In the wake of Roe v. Wade being overturned, a legal battle over access to abortion-inducing medication is brewing.
Medication abortion, which The New York Times says is already used in more than half of recent abortions in the U.S., is preferred by many because it’s cheaper, less invasive and offers more privacy than the surgical alternative, the publication reported Sunday.
The pills can be obtained through the mail and taken at home after a patient meets with a doctor in-person, over video or phone, or by filling out an online form, NYT said. Those consultations must take place in a state where abortion is permitted, and clinics can use the IP address of the computer or phone a patient uses to identify their location.
Medication abortion became legal in the U.S. in 2000 with the FDA approval of mifepristone, The Times noted. There are many tight restrictions on the drug, but access was expanded in 2016 when the FDA increased the timeframe within which the drug could be taken from seven weeks to 10 weeks into a pregnancy.
States angling to ban all forms of abortion may have a difficult time stamping out medication abortion, however, which would be far more complicated than simply shutting down a clinic. Legal experts told The Times that it’s trickier to police activities like sending or receiving pills through the mail or traveling to a state where they’re legal to have a consultation and pick up the medication.
Meanwhile, 19 states already have laws in place barring the use of telemedicine for abortion. As one example, Texas recently enacted a law that prohibits the distribution of abortion pills by mail, The Times pointed out.
Still, it remains unclear just how states that ban all or most abortions will try to enforce those laws when it comes to medication, NYT said.
The Biden administration has voiced unwavering support for medication abortion. “As I have said before, we will double down and use every lever we have to protect access to abortion care,” U.S. Department of Health and Human Services Secretary Xavier Becerra said in a statement shortly after the Supreme Court released its opinion.
In a separate statement, Attorney General Merrick Garland said the Justice Department stands ready “to work with other arms of the federal government that seek to use their lawful authorities to protect and preserve access to reproductive care.” He singled out mifepristone, noting that “[s]tates may not ban Mifepristone based on disagreement with the FDA’s expert judgment about its safety and efficacy.”
Nevertheless, it’s also unclear what the Justice Department can do to protect abortion rights, The Times noted. The publication cited conflicting opinions of legal scholars who were split on whether FDA approval of a drug pre-empts states to restrict its use. Some of those experts argued that this has only applied in cases where states had concerns about a drug’s safety or efficacy, The Times said.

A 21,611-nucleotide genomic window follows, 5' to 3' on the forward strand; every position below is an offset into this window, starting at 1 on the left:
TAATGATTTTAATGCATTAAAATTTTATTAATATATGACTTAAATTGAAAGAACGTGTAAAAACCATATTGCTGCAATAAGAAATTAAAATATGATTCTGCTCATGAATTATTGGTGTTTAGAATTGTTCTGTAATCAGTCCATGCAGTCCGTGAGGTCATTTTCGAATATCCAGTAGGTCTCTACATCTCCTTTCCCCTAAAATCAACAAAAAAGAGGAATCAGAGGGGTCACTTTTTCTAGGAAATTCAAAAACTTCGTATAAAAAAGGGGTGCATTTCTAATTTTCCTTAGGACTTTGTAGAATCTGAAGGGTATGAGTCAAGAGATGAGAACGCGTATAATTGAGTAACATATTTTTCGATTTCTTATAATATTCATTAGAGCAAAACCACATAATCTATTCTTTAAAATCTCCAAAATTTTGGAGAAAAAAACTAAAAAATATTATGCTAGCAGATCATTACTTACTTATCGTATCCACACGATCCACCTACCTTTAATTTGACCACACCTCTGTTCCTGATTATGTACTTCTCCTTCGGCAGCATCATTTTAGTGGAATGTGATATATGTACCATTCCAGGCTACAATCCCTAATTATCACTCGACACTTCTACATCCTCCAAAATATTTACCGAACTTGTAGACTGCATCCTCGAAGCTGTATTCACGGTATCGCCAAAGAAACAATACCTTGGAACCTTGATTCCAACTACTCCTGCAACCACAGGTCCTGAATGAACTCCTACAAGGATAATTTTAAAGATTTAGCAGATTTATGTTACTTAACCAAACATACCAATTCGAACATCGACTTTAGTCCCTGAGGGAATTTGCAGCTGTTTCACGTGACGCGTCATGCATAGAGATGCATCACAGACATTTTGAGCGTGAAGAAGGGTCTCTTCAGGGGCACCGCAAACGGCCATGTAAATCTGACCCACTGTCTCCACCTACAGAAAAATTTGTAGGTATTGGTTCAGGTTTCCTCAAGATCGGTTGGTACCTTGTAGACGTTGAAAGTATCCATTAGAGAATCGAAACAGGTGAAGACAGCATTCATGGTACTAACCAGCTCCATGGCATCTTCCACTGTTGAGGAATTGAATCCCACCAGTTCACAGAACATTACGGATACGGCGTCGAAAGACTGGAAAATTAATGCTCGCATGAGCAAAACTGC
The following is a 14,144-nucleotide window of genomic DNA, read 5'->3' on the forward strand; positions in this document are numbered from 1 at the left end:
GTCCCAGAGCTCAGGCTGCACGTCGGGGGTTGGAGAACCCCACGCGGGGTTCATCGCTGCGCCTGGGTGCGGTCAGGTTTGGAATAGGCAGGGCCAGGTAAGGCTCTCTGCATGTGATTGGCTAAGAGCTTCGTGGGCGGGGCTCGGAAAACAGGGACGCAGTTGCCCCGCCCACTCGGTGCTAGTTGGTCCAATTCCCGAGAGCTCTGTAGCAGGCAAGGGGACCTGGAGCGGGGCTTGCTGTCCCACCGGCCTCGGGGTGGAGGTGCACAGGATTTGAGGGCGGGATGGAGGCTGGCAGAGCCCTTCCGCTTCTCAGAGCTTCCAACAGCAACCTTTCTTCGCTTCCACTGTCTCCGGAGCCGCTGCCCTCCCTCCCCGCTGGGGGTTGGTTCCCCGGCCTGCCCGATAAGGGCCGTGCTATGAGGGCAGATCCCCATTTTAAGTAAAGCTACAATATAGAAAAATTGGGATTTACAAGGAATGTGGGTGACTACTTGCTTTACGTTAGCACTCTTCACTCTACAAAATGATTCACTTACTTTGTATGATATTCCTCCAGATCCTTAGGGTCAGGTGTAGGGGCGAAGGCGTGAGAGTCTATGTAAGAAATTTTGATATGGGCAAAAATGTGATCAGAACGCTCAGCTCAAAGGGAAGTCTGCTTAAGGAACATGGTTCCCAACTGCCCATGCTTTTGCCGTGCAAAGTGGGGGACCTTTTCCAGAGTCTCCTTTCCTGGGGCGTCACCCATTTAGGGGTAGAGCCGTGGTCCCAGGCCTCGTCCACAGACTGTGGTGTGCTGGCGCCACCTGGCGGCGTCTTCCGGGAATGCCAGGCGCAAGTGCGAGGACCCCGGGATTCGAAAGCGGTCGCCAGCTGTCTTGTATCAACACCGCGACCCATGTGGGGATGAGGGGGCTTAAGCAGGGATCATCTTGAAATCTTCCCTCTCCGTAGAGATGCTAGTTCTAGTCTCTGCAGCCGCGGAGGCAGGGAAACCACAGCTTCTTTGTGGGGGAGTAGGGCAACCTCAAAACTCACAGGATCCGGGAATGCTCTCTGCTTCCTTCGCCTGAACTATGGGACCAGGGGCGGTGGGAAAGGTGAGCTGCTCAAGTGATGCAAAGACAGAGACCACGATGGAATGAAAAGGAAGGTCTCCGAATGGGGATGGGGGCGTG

Legal experts have also suggested the Justice Department could strike back against medication abortion restrictions by challenging laws around the mailing of pills, since the mail falls under federal oversight.
In a statement Friday, meanwhile, the FDA said it hadn’t had a chance to review the Supreme Court’s opinion, but it emphasized that its independent regulatory decisions are “based on science and facts,” as quoted in NYT.
The counterargument posed by anti-abortion groups is that medication abortion is unsafe. James Studnicki, vice president of data analytics at Charlotte Lozier Institute, part of Susan B. Anthony Pro-Life America, said last week that “the safety of the abortion pills is greatly exaggerated,” calling the rise in medication abortion “a serious public health threat,” as quoted by The Times.
Meanwhile, a large body of evidence suggests those safety concerns are unfounded. NYT cited a research program that the FDA allowed to provide telemedicine consultations and send pills by mail. The program reported that 95% of the 1,157 abortions that took place between May 2016 and Sept. 2020 occurred without the need for any follow-up procedure. Patients recorded 70 emergency room or urgent care center visits, with 10 instances of serious complications, according to the study.
Elsewhere, some states where abortion is legal are preparing to fend off legal assaults from their conservative counterparts. Connecticut, for example, passed a bill that would stop abortion providers from being extradited to other states. The bill would also prevent Connecticut authorities from cooperating with abortion investigations from a patient’s home state and would permit Connecticut residents sued under another state’s abortion provision to countersue, NYT said.
Likewise, legislation in California would give financial aid to patients traveling from other states to obtain abortions and increase the number of abortion providers, The Times added.